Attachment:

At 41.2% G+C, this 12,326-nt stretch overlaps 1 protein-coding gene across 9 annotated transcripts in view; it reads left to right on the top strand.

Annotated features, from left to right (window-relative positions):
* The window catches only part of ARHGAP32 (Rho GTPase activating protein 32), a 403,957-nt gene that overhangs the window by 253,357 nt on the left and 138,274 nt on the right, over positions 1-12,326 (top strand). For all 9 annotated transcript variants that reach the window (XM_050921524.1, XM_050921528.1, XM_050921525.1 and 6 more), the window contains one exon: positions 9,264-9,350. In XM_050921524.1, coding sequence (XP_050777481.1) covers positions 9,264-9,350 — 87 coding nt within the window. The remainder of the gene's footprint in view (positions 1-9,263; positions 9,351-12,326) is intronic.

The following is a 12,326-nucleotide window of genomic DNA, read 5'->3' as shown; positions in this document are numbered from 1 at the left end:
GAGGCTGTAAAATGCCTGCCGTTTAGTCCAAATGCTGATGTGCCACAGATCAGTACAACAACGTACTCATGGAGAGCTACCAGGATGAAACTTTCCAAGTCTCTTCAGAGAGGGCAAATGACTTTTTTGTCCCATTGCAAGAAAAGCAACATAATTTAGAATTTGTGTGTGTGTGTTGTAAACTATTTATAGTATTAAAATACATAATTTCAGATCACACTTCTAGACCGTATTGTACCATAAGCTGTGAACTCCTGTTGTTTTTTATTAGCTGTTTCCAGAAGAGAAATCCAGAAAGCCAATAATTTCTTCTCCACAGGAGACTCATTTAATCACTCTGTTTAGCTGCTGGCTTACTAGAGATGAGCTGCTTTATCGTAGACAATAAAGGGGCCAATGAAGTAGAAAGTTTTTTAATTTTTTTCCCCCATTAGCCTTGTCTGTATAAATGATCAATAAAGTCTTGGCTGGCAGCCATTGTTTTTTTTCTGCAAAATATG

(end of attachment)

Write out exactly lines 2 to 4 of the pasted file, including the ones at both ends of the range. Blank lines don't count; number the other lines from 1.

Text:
Annotated features, from left to right (window-relative positions):
* The window catches only part of ARHGAP32 (Rho GTPase activating protein 32), a 403,957-nt gene that overhangs the window by 253,357 nt on the left and 138,274 nt on the right, over positions 1-12,326 (top strand). For all 9 annotated transcript variants that reach the window (XM_050921524.1, XM_050921528.1, XM_050921525.1 and 6 more), the window contains one exon: positions 9,264-9,350. In XM_050921524.1, coding sequence (XP_050777481.1) covers positions 9,264-9,350 — 87 coding nt within the window. The remainder of the gene's footprint in view (positions 1-9,263; positions 9,351-12,326) is intronic.

The following is a 12,326-nucleotide window of genomic DNA, read 5'->3' as shown; positions in this document are numbered from 1 at the left end: